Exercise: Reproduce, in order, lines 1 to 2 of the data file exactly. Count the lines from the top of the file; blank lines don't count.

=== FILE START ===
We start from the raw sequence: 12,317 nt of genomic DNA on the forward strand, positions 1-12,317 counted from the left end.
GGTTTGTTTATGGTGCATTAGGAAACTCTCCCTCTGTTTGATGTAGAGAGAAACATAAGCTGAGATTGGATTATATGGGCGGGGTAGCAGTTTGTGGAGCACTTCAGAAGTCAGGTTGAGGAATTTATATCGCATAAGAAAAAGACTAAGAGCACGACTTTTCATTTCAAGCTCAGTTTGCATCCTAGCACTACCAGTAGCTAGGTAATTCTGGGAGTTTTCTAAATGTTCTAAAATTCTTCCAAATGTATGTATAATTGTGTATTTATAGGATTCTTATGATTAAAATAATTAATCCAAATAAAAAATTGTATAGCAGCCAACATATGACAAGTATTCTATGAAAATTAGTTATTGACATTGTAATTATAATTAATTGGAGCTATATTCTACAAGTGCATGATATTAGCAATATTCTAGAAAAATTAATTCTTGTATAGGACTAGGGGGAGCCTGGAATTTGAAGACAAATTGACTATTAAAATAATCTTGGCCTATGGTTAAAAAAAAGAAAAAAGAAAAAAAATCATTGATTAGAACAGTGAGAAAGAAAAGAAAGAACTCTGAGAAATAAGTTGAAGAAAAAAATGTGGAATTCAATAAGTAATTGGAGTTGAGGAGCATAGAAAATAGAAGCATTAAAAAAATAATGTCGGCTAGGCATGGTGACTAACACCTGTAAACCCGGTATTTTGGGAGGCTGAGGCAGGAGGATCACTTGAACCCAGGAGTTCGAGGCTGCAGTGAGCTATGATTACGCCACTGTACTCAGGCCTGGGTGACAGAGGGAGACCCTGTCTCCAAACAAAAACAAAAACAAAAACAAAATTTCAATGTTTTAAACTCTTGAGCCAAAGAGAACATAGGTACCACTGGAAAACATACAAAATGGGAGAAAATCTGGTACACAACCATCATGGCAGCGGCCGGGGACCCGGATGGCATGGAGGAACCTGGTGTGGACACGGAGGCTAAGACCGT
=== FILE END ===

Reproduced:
We start from the raw sequence: 12,317 nt of genomic DNA on the forward strand, positions 1-12,317 counted from the left end.
GGTTTGTTTATGGTGCATTAGGAAACTCTCCCTCTGTTTGATGTAGAGAGAAACATAAGCTGAGATTGGATTATATGGGCGGGGTAGCAGTTTGTGGAGCACTTCAGAAGTCAGGTTGAGGAATTTATATCGCATAAGAAAAAGACTAAGAGCACGACTTTTCATTTCAAGCTCAGTTTGCATCCTAGCACTACCAGTAGCTAGGTAATTCTGGGAGTTTTCTAAATGTTCTAAAATTCTTCCAAATGTATGTATAATTGTGTATTTATAGGATTCTTATGATTAAAATAATTAATCCAAATAAAAAATTGTATAGCAGCCAACATATGACAAGTATTCTATGAAAATTAGTTATTGACATTGTAATTATAATTAATTGGAGCTATATTCTACAAGTGCATGATATTAGCAATATTCTAGAAAAATTAATTCTTGTATAGGACTAGGGGGAGCCTGGAATTTGAAGACAAATTGACTATTAAAATAATCTTGGCCTATGGTTAAAAAAAAGAAAAAAGAAAAAAAATCATTGATTAGAACAGTGAGAAAGAAAAGAAAGAACTCTGAGAAATAAGTTGAAGAAAAAAATGTGGAATTCAATAAGTAATTGGAGTTGAGGAGCATAGAAAATAGAAGCATTAAAAAAATAATGTCGGCTAGGCATGGTGACTAACACCTGTAAACCCGGTATTTTGGGAGGCTGAGGCAGGAGGATCACTTGAACCCAGGAGTTCGAGGCTGCAGTGAGCTATGATTACGCCACTGTACTCAGGCCTGGGTGACAGAGGGAGACCCTGTCTCCAAACAAAAACAAAAACAAAAACAAAATTTCAATGTTTTAAACTCTTGAGCCAAAGAGAACATAGGTACCACTGGAAAACATACAAAATGGGAGAAAATCTGGTACACAACCATCATGGCAGCGGCCGGGGACCCGGATGGCATGGAGGAACCTGGTGTGGACACGGAGGCTAAGACCGT